- Actors: Carey Mulligan, Meryl Streep, Helena Bonham Carter
- Directors: Sarah Gavron
- Format: Dolby, Widescreen
- Language: English
- Subtitles: English
- Region: Region 5 (Read more about DVD formats.)
- Rated: A (Adults Only)
- Studio: Universal Studio
- Product Release Date: 30 Jun 2016
- Run Time: 104 minutes
- Average Customer Review: 2 customer reviews
- ASIN: B01H3AIHIG
Amazon Bestsellers Rank:
#4,177 in Movies & TV Shows (See Top 100 in Movies & TV Shows)
- #1136 in Drama
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A drama that tracks the story of the foot soldiers of the early feminist movement, women who were forced underground to pursue a dangerous game of cat and mouse with an increasingly brutal State. These women were not primarily from the genteel educated classes, they were working women who had seen peaceful protest achieve nothing. Radicalized and turning to violence as the only route to change, they were willing to lose everything in their fight for equality - their jobs, their homes, their children and their lives. Maud was one such foot soldier. The story of her fight for dignity is as gripping and visceral as any thriller, it is also heart-breaking and inspirational.
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Most helpful customer reviews on Amazon.com
My 4 star rating is based on what is missing from the film, the ultimate triumph of the movement and it's impact on the characters. Yes the dates that the right to vote was given in Britain and surprisingly much later the United States, were projected however the story abruptly ended for the characters. I wanted more. The characters although well developed were largely two dimensional, even the main character although her circumstances and the impact of those experiences on her led her to become involved in the movement didn't have the depth that they would have certainly been to a woman involved as she was at the time. I wanted more.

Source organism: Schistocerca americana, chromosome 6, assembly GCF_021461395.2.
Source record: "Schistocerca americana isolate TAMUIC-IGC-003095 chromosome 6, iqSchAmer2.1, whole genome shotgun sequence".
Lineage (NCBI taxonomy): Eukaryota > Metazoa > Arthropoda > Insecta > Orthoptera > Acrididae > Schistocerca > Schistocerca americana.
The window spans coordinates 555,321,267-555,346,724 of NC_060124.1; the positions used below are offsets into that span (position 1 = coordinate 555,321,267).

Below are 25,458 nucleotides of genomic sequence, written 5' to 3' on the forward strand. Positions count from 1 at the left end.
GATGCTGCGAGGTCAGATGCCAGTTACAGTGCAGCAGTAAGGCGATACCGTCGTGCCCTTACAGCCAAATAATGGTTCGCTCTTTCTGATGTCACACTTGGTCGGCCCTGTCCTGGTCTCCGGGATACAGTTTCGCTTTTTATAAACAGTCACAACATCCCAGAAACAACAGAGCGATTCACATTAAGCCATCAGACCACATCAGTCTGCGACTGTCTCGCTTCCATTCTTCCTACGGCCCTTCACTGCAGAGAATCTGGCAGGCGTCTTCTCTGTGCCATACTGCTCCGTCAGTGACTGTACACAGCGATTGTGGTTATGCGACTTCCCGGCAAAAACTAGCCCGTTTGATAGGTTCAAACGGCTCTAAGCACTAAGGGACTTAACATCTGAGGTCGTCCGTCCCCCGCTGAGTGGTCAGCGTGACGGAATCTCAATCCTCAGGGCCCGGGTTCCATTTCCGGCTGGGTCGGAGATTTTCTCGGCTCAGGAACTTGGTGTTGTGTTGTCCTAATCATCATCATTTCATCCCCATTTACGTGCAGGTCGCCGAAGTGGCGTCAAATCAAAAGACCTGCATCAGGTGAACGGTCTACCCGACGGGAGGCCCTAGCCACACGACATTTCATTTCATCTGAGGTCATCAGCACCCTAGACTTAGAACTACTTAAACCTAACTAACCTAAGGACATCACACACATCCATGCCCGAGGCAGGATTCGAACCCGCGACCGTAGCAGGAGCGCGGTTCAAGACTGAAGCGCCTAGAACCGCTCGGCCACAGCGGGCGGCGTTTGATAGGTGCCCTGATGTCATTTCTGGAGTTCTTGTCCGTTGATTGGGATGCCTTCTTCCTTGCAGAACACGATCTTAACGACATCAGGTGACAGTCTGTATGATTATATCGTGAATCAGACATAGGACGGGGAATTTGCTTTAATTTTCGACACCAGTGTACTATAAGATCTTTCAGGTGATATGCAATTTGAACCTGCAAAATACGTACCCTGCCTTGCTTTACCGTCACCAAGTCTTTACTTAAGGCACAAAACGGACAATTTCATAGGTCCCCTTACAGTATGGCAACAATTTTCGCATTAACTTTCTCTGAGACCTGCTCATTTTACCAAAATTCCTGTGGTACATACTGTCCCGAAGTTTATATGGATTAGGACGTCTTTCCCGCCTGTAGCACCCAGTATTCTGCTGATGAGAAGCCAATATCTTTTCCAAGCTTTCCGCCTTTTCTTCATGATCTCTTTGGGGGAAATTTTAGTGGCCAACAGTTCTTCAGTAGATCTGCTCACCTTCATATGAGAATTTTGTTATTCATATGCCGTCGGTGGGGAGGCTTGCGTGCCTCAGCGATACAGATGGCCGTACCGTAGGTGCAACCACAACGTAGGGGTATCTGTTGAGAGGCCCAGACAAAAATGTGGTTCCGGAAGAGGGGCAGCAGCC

Enter Carey Mulligan, who plays Maud Watt. She is a laundress, poor, married, and has one young son. She's been working since she was twelve in terrible conditions, scraping by to make a life. For the most part, she's accepted her lot in life. Appears to be happy in her marriage and a fulfilled mother.
Then she recognizes someone at work, who is part of a demonstration, and throws a stone through a store window shouting, "Votes for women!" Appalled, frightened, and not quite sure what to think of it, she eventually becomes part of the movement. She attends a rally to check out the cause but is not a suffragette filled with the heated emotion to bring upon change.
When she is arrested and thrown into prison for her participation, things drastically change. Her husband turns against her and locks her out of the home because she is an embarrassment and cannot be controlled by a good whack, like other wives. Eventually, unable to care for their son, he adopts the child out to another family. Maud loses everything -- home, marriage, and child -- which merely fuels her desire to fight the good fight more radically.
The movie focuses on more than women demanding the vote. It paints a picture of the struggles that women, in general, went through to become more than wives and mothers in a male-dominated society.
I've recently been reading historical news clippings from Salford, U.K. (my ancestry research), and came across an interesting article when women finally got the vote in 1918. It was reported that women were among the first voters in every polling district to show up the first time they could vote, eager to exercise their freedom. However, one woman interviewed by a reporter stated afterward, “Is that all it is?” Apparently, after the years of suffering to get there, when it finally happened, all the hype didn't meet the expectations of some ladies. I'm sure that's not the case with all who fought for the right to have a voice. Frankly, I think it was a bit of a sarcastic twist on behalf of the reporter.
As far as the movie goes, it's historically interesting. If you hate male domination and the thought that women need to be put in their place, this movie may not be for you. Violence is used against demonstrators as if they deserved every blow.